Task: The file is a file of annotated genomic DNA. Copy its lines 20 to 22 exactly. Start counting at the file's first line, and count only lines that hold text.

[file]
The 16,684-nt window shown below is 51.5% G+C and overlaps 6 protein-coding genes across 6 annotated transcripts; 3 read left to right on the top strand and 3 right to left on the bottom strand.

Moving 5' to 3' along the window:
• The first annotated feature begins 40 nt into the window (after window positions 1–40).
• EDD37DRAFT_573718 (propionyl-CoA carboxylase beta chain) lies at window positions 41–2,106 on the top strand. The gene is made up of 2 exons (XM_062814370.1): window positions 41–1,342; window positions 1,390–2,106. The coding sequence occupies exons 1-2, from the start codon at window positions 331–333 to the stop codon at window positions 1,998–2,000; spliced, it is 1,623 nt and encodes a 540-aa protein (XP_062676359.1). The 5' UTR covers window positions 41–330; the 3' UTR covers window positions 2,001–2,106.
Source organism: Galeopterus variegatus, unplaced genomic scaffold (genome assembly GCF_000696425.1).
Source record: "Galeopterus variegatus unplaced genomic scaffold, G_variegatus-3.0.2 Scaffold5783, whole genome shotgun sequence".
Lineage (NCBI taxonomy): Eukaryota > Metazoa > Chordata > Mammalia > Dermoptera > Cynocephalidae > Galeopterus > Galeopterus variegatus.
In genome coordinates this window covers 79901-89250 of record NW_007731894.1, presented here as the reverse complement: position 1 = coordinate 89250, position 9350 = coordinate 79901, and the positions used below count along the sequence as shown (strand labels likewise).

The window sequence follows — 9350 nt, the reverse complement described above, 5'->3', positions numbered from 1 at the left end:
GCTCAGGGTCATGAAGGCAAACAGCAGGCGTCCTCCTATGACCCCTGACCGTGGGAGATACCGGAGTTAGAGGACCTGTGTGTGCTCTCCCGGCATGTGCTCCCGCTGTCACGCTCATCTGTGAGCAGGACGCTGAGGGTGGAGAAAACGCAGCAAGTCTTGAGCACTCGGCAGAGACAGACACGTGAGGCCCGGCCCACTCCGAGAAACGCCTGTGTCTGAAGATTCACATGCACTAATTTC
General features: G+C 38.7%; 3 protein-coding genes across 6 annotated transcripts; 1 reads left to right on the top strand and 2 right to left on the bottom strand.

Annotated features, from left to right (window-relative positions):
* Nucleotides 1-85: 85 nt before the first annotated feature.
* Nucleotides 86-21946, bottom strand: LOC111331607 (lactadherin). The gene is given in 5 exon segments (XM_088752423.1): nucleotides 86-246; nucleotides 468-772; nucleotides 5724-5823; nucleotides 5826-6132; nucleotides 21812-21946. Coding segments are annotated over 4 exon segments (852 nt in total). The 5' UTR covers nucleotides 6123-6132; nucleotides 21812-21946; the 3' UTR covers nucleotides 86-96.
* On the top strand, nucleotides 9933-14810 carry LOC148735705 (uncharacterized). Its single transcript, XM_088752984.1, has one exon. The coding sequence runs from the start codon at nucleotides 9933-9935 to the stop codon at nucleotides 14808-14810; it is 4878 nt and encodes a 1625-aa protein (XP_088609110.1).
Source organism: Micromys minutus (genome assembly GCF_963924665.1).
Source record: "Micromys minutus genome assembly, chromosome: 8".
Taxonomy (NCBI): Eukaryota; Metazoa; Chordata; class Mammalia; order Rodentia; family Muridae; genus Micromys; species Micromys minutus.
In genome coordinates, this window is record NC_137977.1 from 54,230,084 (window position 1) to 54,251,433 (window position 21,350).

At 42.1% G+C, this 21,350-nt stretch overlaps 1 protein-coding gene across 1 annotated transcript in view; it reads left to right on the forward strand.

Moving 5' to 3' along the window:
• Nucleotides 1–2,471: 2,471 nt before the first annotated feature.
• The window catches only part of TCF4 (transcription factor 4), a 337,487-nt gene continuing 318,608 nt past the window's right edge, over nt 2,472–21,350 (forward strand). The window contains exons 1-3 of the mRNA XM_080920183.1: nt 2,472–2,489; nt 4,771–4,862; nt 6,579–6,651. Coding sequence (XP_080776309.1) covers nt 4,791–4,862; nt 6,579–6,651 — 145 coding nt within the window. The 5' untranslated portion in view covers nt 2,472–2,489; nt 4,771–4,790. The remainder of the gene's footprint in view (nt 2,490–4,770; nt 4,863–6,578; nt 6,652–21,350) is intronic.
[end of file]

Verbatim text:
At 42.1% G+C, this 21,350-nt stretch overlaps 1 protein-coding gene across 1 annotated transcript in view; it reads left to right on the forward strand.

Moving 5' to 3' along the window:
• Nucleotides 1–2,471: 2,471 nt before the first annotated feature.